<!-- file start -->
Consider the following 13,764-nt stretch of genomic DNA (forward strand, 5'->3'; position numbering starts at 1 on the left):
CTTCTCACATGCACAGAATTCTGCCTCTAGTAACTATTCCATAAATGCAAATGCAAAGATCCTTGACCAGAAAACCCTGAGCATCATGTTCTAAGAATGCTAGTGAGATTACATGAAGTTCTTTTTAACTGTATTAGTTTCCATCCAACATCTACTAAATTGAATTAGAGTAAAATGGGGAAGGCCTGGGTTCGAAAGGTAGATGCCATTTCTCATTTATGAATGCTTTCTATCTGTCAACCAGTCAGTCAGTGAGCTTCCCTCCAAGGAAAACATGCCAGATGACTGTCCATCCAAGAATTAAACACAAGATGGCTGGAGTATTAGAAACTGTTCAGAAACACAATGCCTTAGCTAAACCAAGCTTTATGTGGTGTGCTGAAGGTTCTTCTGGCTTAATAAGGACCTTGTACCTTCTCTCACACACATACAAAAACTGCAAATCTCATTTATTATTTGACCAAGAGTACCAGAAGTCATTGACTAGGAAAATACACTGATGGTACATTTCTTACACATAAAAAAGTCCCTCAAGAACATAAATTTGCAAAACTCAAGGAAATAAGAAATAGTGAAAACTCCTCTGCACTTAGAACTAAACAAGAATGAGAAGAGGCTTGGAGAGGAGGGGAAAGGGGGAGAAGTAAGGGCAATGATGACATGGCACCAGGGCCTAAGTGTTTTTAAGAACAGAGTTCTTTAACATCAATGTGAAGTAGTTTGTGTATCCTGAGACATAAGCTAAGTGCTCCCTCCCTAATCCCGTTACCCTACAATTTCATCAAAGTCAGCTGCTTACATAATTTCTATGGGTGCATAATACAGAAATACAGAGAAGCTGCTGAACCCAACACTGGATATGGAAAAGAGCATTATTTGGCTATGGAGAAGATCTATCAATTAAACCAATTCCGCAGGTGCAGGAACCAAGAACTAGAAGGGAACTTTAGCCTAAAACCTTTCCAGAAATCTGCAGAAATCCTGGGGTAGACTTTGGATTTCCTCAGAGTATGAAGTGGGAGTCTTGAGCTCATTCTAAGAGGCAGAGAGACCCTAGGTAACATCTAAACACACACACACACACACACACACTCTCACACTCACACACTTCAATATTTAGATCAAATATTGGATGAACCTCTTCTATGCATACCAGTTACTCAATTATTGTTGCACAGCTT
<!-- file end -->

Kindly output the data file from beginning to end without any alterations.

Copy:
Consider the following 13,764-nt stretch of genomic DNA (forward strand, 5'->3'; position numbering starts at 1 on the left):
CTTCTCACATGCACAGAATTCTGCCTCTAGTAACTATTCCATAAATGCAAATGCAAAGATCCTTGACCAGAAAACCCTGAGCATCATGTTCTAAGAATGCTAGTGAGATTACATGAAGTTCTTTTTAACTGTATTAGTTTCCATCCAACATCTACTAAATTGAATTAGAGTAAAATGGGGAAGGCCTGGGTTCGAAAGGTAGATGCCATTTCTCATTTATGAATGCTTTCTATCTGTCAACCAGTCAGTCAGTGAGCTTCCCTCCAAGGAAAACATGCCAGATGACTGTCCATCCAAGAATTAAACACAAGATGGCTGGAGTATTAGAAACTGTTCAGAAACACAATGCCTTAGCTAAACCAAGCTTTATGTGGTGTGCTGAAGGTTCTTCTGGCTTAATAAGGACCTTGTACCTTCTCTCACACACATACAAAAACTGCAAATCTCATTTATTATTTGACCAAGAGTACCAGAAGTCATTGACTAGGAAAATACACTGATGGTACATTTCTTACACATAAAAAAGTCCCTCAAGAACATAAATTTGCAAAACTCAAGGAAATAAGAAATAGTGAAAACTCCTCTGCACTTAGAACTAAACAAGAATGAGAAGAGGCTTGGAGAGGAGGGGAAAGGGGGAGAAGTAAGGGCAATGATGACATGGCACCAGGGCCTAAGTGTTTTTAAGAACAGAGTTCTTTAACATCAATGTGAAGTAGTTTGTGTATCCTGAGACATAAGCTAAGTGCTCCCTCCCTAATCCCGTTACCCTACAATTTCATCAAAGTCAGCTGCTTACATAATTTCTATGGGTGCATAATACAGAAATACAGAGAAGCTGCTGAACCCAACACTGGATATGGAAAAGAGCATTATTTGGCTATGGAGAAGATCTATCAATTAAACCAATTCCGCAGGTGCAGGAACCAAGAACTAGAAGGGAACTTTAGCCTAAAACCTTTCCAGAAATCTGCAGAAATCCTGGGGTAGACTTTGGATTTCCTCAGAGTATGAAGTGGGAGTCTTGAGCTCATTCTAAGAGGCAGAGAGACCCTAGGTAACATCTAAACACACACACACACACACACACACTCTCACACTCACACACTTCAATATTTAGATCAAATATTGGATGAACCTCTTCTATGCATACCAGTTACTCAATTATTGTTGCACAGCTT